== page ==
Certain terms like “under-average” can be quite daunting for someone new to insurance, most especially new insurance students. It is to such people that posts of this nature on this site become quite helpful.
In insurance, we talk about “life insurance” instead of “death insurance,” and we have “underwriters,” not “undertakers.”
It is useful to start by clarifying what underwriting means.
When you approach an insurance company for a life insurance protection, the company will take a look at your application form to know certain things:
- how much money you have chosen to be paid to your beneficiaries if you should pass away (i.e. the sum assured);
- how great your health is based on the health-related questions you have answered;
- your habits, occupation and pastimes;
- who your beneficiaries are;
- the type of cover you want and for how long;
- your weight, height, age etc.
The main aim is to determine whether you should be granted the required life insurance cover, and the appropriate premium (i.e. price) you should be charged if your application is to be accepted. This assessment process is known as underwriting in life insurance. It may sometimes involve the company asking you to undergo some medical tests just to be sure that you’re healthy and you will not pass away shortly after the cover is granted.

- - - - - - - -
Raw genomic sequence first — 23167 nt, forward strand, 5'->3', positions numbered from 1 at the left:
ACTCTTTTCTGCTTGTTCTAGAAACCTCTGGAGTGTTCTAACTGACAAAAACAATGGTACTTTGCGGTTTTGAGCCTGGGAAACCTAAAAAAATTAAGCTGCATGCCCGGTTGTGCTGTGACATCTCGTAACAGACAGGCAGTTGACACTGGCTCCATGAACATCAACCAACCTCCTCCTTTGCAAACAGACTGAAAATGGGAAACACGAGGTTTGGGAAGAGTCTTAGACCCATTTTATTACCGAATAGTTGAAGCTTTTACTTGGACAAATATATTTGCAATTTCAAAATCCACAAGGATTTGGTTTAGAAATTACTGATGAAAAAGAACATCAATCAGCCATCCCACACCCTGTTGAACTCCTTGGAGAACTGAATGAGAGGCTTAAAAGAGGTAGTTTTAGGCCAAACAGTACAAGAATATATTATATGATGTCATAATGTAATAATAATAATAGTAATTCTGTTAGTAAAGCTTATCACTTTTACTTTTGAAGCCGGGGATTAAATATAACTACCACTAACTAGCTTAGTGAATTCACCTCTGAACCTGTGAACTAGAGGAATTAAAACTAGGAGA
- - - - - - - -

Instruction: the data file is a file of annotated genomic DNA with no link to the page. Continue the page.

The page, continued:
If, at the end of the assessment, you turn out to pose additional risk to the company due, for instance, to your health status (e.g. overweight, underweight, hypertensive, diabetic etc.), you will be considered to be an under-average risk.
Some applicants do wonder why they are being told that they’re under-average when, indeed, their weight is above average. That’s where insurance terms may not necessarily follow the common language. Yes, ordinarily, an overweight person is above average in terms of size/weight, that very much translates to an additional health risk of note in life insurance underwriting.
In life insurance business, you’re an average life if you fall within the normal parameters taken to be acceptable for the insurance company. In this case, average means “standard” or “normal” risk – good health, good lifestyle, low risk occupation etc. Under-average is therefore a “sub-standard” or “abnormal” risk.
But that does not mean that your application will be rejected because you’re an under-average risk to the company. Rather, the company can grant you coverage based on certain conditions; the commonest of which is to charge you an additional premium to compensate for the extra risk that your condition presents.